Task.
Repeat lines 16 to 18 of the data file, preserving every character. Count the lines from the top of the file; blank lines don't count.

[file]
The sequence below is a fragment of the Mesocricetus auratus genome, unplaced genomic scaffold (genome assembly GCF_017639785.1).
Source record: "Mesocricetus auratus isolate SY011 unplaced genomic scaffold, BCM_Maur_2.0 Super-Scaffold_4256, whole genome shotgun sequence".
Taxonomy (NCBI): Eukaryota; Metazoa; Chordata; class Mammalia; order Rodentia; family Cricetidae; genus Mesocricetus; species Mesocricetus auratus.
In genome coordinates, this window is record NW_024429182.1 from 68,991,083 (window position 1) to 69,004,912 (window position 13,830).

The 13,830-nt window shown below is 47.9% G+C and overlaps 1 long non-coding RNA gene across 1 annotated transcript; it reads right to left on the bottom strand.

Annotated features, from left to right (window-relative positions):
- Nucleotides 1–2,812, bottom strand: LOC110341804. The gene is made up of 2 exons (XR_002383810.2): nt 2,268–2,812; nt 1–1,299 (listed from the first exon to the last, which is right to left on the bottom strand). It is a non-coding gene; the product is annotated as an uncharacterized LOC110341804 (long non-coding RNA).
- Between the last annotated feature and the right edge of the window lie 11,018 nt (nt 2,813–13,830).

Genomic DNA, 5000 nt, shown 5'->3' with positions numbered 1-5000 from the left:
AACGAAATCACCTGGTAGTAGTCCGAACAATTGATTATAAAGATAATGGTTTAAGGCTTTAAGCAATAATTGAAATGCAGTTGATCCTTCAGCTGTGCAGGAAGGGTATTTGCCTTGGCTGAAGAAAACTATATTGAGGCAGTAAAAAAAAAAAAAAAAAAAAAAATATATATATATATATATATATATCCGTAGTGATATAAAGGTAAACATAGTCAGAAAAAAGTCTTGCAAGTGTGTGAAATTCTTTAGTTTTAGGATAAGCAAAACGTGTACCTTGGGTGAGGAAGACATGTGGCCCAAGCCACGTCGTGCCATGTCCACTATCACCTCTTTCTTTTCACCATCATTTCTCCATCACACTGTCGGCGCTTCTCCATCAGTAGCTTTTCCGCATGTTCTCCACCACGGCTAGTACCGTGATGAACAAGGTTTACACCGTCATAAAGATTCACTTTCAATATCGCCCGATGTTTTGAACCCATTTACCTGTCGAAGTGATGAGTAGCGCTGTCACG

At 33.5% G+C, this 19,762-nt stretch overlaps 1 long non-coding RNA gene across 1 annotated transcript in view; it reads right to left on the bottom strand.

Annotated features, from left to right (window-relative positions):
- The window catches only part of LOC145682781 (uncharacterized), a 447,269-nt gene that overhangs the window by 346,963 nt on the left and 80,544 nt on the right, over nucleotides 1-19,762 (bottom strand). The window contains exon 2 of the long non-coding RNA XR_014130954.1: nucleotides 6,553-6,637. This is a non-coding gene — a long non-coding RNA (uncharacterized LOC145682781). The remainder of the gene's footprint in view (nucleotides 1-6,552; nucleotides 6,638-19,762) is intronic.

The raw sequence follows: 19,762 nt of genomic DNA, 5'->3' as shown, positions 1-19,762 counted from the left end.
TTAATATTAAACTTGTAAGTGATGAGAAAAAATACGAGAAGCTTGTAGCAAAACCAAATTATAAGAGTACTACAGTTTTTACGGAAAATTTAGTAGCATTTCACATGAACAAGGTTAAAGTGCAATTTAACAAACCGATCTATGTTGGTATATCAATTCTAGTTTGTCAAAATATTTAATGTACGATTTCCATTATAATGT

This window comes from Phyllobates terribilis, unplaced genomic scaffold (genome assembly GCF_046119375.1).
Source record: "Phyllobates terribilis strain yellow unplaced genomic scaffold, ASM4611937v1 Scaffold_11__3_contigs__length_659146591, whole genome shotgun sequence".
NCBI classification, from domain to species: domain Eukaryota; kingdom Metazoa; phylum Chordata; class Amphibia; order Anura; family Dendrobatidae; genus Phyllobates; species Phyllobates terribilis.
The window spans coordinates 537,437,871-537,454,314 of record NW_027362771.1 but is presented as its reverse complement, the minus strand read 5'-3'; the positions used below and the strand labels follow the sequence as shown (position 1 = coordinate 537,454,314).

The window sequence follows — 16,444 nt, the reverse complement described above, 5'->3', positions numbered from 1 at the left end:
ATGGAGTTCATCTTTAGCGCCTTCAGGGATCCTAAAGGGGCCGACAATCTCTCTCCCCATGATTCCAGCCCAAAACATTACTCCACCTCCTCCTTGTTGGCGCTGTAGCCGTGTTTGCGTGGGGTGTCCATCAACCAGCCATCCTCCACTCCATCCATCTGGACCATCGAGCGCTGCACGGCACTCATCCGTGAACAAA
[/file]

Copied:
This window comes from Phyllobates terribilis, unplaced genomic scaffold (genome assembly GCF_046119375.1).
Source record: "Phyllobates terribilis strain yellow unplaced genomic scaffold, ASM4611937v1 Scaffold_11__3_contigs__length_659146591, whole genome shotgun sequence".
NCBI classification, from domain to species: domain Eukaryota; kingdom Metazoa; phylum Chordata; class Amphibia; order Anura; family Dendrobatidae; genus Phyllobates; species Phyllobates terribilis.